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foursquare Issues: You Can't Check In Any Time You Like

Location-based mobile app foursquare seems to have reached stable condition after two long outages, with the first starting at around 11 a.m. ET Monday and lasting for some 11 hours, and the second knocking it out for about six hours Tuesday night, from around 6:30 p.m.-12:30 a.m. Wednesday.

A foursquare outage doesn’t have the same effect as Facebook or Twitter going down, as the user experience consists mostly of quick visits, and not spending long periods of time on the site or app, but it may have cost a certain WebNewser editor the chance to become Mayor of Bowl Rite Bowling Lanes in Union City, N.J.

An indication of what kind of night it must have been at foursquare headquarters Tuesday was this update at 10:28 p.m.: “Running on pizza and Red Bull. Another long night.”

A long explanation from the foursquare Blog of the reason for the initial outage, and status updates from the newly established foursquare Status Blog follow after the jump.

From the foursquare Blog:

So, that was a bummer.

Yesterday (Monday), we experienced a very long downtime. All told, we were down for about 11 hours, which is unacceptably long. It sucked for everyone (including our team — we all check in everyday, too). We know how frustrating this was for all of you because many of you told us how much you’ve come to rely on foursquare when you’re out and about. For the 32 of us working here, that’s quite humbling. We’re really sorry.

This blog post is a bit technical. It has the details of what happened, and what we’re doing to make sure it doesn’t happen again in the future.

What happened: The vast bulk of the data we store is from user check-in histories. The way our databases are structured is that that data is spread evenly across multiple database “shards,” each of which can only store so many check-ins. Starting around 11 a.m. ET yesterday, we noticed that one of these shards was performing poorly because a disproportionate share of check-ins were being written to it. For the next hour-and-a-half, until about 12:30 p.m., we tried various measures to ensure a proper load balance. None of these things worked. As a next step, we introduced a new shard, intending to move some of the data from the overloaded shard to this new one.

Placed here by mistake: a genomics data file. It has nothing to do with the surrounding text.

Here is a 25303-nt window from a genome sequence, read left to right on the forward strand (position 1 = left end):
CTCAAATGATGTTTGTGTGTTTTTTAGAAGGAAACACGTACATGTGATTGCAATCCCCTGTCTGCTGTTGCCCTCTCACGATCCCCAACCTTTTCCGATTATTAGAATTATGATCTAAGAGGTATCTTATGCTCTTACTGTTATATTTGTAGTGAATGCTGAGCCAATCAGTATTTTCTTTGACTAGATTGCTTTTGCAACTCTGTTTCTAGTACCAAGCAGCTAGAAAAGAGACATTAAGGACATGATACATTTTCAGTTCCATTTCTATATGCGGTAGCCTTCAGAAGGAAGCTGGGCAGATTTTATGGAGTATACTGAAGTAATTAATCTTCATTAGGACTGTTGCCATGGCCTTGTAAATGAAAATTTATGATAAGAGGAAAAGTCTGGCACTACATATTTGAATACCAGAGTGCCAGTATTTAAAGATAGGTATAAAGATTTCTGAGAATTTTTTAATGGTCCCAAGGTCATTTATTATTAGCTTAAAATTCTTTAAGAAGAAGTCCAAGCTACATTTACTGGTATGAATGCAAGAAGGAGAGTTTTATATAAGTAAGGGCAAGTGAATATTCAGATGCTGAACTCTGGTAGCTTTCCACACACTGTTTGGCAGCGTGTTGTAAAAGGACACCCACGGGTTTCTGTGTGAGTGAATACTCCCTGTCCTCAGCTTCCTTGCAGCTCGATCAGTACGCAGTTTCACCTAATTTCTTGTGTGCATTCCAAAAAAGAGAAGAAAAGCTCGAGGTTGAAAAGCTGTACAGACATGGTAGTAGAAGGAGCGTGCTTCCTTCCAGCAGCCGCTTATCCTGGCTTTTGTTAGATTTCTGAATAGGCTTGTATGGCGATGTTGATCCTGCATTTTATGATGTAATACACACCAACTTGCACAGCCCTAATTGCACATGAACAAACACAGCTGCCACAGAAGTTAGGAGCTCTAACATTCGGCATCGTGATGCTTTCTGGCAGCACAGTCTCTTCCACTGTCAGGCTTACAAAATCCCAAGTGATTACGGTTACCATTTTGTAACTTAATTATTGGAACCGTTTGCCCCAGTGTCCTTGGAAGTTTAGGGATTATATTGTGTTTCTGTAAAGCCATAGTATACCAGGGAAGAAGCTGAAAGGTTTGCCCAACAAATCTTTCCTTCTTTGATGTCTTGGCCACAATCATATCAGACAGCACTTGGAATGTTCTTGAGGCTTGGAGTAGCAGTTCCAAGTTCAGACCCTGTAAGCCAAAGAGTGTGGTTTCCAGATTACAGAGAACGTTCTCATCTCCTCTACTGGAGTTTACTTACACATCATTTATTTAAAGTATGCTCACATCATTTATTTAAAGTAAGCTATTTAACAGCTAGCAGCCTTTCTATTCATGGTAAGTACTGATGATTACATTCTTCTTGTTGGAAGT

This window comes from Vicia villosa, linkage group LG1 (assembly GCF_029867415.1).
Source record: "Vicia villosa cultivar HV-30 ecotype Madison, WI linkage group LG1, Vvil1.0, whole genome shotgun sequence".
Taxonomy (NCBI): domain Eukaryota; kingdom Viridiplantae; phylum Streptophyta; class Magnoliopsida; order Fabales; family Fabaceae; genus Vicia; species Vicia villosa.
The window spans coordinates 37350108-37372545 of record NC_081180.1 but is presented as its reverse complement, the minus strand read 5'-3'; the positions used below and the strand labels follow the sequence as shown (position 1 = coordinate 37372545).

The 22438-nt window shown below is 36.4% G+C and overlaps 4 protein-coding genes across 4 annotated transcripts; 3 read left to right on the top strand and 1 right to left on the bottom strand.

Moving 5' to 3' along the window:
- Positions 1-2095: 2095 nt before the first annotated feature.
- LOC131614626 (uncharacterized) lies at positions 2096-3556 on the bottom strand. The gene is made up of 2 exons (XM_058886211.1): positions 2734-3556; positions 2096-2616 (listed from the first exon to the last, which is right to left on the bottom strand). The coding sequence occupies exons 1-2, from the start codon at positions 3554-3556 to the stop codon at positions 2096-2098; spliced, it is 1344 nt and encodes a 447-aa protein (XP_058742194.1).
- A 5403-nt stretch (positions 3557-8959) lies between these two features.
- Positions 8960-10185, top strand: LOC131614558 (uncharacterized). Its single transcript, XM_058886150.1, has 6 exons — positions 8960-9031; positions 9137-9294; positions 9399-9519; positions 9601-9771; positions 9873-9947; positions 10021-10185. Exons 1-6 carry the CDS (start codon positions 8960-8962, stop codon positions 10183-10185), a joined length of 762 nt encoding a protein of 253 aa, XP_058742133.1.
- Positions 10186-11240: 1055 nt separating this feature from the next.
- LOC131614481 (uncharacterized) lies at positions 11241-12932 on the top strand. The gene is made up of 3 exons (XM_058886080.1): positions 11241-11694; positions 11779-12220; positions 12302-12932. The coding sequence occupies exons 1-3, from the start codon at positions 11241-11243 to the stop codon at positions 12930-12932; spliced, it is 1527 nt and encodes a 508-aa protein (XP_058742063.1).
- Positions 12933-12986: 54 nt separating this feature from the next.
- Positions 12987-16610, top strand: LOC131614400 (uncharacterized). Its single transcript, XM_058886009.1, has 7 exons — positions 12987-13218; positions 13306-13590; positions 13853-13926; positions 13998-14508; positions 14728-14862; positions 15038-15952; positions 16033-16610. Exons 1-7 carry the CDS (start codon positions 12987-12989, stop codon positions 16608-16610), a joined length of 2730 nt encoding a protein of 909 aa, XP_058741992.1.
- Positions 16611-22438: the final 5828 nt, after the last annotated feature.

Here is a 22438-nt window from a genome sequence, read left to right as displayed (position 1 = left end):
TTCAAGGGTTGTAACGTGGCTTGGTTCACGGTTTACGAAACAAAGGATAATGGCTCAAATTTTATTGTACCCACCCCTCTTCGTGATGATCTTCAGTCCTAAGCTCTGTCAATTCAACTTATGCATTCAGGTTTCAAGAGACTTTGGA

We wanted to move this data in the background while the site remained up. For reasons that are not entirely clear to us right now, though, the addition of this shard caused the entire site to go down. In addition, moving the data over to the new shard did not free up as much space as anticipated (partially because of data fragmentation, partially because our database is partitioned by user ID). We spent the next five hours trying different approaches to migrating data to this new shard and then restarting the site, but each time we encountered the same problem of overloading the initial shard, keeping the site down.

At 6:30 p.m. ET, we determined that the most effective course of action was to reindex the shard, which would address the memory fragmentation and usage issues. The whole process, including extensive testing against data loss and data corruption, took about five hours. At 11:30 p.m., the site was brought back up. Because of our safeguards and extensive backups, no data was lost.

What we’ll be doing differently — technically speaking: So we now have more shards and no danger of overloading in the short- to medium-term. There are three general technical things we’re investigating to prevent this type of error from happening in the future:

The makers of MongoDB — the system that powers our databases — are working very closely with us to better deal with the problems we encountered.

We’re making changes to our operational procedures to prevent overloading, and to ensure that future occurrences have safeguards so foursquare stays up.

Currently, we’re also looking at things like artful degradation to help in these situations. There may be times when we’re overloaded in the future, and it would be better if certain functionalities were turned off rather than the whole site going down, obviously.

We have a number of improvements we’ll be making in the coming weeks, and we’ll detail those in a future post.

What we’re doing differently — in terms of process: So, in addition to our technical stumble, we also learned that we need a better process to keep all of you posted when something like this happens.

Downtime and “we’re back up” messages will be tweeted by @4sqsupport (our support account) and retweeted by @foursquare.

During these outages, regular updates (at least hourly) will be tweeted from @4sqsupport.

We’ve created a new status blog at status.foursquare.com, which will have the latest updates.

A more useful error page; instead of having a static graphic saying we’re upgrading our servers (which was not completely accurate), will have a more descriptive status update. Of course we hope not to see the pouty princess in the future …

Hopefully, this makes what happened clear and will help lead to a more reliable foursquare in the future. We feel tremendous responsibility to our community and yesterday’s outage was both disappointing and embarrassing for us. We’re sorry.

From the foursquare Status Blog:

6:39 p.m.: We are actively investigating the issue.

UPDATE Oct. 5 6:59 p.m.: We’ve identified the issue and are working to resolve it.

UPDATE Oct. 5 8:01 p.m.: Our server team is still working to resolve the problem. The issue is related to yesterday’s outage.

UPDATE Oct. 5 9:09 p.m.: Still plugging away at HQ. Hoping to resolve the issue soon!

UPDATE Oct. 5 10:28 p.m.: Running on pizza and Red Bull. Another long night.

UPDATE Oct. 6 12:30 a.m.: And we’re back. Web, API, and apps are up and running.

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